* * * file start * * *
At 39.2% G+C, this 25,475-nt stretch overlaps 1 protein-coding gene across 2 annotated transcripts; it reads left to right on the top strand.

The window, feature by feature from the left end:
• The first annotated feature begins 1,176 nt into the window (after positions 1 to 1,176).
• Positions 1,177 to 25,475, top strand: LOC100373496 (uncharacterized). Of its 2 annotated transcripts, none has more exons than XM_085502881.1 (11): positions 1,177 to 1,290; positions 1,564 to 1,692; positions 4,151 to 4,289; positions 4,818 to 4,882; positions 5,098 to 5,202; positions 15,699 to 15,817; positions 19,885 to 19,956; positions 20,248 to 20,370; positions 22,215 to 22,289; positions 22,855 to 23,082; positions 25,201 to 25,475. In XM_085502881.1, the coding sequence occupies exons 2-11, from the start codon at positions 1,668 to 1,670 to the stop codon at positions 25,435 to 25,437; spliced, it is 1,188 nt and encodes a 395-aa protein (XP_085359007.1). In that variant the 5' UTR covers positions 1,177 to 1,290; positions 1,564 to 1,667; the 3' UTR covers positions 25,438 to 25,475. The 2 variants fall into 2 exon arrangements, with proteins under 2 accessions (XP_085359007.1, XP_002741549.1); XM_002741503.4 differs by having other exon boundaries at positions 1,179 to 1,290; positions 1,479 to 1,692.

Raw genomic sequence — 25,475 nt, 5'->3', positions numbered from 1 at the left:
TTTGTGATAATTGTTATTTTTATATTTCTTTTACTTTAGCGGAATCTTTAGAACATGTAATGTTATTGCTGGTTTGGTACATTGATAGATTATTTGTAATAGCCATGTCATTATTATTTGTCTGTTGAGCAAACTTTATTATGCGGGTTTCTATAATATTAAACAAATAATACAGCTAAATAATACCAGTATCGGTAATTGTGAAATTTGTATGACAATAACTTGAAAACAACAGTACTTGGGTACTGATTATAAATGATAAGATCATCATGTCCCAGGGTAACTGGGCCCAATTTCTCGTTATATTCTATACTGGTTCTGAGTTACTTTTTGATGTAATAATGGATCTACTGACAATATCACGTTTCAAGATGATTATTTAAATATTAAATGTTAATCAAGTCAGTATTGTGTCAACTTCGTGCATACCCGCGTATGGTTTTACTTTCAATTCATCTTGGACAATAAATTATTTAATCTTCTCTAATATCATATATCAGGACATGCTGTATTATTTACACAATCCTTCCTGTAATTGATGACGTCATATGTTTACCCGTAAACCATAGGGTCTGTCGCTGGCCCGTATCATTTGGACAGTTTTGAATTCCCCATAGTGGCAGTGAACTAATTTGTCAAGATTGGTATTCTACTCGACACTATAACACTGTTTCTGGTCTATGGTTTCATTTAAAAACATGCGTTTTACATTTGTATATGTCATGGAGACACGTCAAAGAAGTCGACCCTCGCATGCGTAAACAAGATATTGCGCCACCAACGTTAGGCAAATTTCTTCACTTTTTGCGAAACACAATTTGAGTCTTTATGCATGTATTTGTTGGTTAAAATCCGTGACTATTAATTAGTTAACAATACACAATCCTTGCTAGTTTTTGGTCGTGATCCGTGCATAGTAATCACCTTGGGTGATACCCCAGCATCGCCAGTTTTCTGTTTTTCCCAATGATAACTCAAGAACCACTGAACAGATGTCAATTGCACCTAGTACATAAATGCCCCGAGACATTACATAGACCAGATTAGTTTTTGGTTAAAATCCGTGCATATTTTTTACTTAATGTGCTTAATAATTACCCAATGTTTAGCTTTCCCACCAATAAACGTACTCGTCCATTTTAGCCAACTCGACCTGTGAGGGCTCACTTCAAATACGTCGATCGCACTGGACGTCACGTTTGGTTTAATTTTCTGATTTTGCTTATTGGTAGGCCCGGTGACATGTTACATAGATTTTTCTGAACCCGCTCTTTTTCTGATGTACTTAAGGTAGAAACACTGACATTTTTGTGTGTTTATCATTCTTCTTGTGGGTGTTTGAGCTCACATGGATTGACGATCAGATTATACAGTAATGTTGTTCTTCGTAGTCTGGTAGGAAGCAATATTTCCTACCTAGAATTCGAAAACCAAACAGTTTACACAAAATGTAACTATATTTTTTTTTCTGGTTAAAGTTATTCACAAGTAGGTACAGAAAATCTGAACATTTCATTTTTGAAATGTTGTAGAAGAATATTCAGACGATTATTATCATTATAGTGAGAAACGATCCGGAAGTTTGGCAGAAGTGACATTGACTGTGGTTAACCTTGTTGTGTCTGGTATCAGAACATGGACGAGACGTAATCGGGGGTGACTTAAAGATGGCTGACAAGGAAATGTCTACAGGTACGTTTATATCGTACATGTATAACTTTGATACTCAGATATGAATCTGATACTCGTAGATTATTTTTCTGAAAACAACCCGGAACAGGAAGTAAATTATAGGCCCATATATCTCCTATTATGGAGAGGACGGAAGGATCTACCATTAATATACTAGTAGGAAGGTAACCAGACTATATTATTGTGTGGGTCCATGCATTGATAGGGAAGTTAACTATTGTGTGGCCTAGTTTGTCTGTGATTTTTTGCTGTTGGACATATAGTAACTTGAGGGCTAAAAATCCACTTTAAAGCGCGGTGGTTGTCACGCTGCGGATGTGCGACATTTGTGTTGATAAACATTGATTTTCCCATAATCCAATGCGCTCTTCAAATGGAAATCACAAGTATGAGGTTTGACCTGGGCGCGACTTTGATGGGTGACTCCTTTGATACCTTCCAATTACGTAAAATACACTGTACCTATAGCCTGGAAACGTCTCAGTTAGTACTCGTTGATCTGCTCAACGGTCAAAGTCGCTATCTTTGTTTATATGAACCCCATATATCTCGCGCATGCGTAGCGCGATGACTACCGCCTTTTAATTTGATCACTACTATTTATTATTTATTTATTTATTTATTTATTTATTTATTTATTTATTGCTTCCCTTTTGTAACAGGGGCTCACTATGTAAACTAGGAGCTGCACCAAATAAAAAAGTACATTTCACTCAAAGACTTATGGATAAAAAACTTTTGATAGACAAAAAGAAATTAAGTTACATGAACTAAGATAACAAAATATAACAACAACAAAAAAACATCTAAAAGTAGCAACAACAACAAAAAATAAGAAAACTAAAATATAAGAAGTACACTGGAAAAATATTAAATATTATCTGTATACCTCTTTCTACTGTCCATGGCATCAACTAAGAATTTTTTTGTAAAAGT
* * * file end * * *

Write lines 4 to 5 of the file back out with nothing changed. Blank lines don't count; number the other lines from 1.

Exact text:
• Positions 1,177 to 25,475, top strand: LOC100373496 (uncharacterized). Of its 2 annotated transcripts, none has more exons than XM_085502881.1 (11): positions 1,177 to 1,290; positions 1,564 to 1,692; positions 4,151 to 4,289; positions 4,818 to 4,882; positions 5,098 to 5,202; positions 15,699 to 15,817; positions 19,885 to 19,956; positions 20,248 to 20,370; positions 22,215 to 22,289; positions 22,855 to 23,082; positions 25,201 to 25,475. In XM_085502881.1, the coding sequence occupies exons 2-11, from the start codon at positions 1,668 to 1,670 to the stop codon at positions 25,435 to 25,437; spliced, it is 1,188 nt and encodes a 395-aa protein (XP_085359007.1). In that variant the 5' UTR covers positions 1,177 to 1,290; positions 1,564 to 1,667; the 3' UTR covers positions 25,438 to 25,475. The 2 variants fall into 2 exon arrangements, with proteins under 2 accessions (XP_085359007.1, XP_002741549.1); XM_002741503.4 differs by having other exon boundaries at positions 1,179 to 1,290; positions 1,479 to 1,692.

Raw genomic sequence — 25,475 nt, 5'->3', positions numbered from 1 at the left: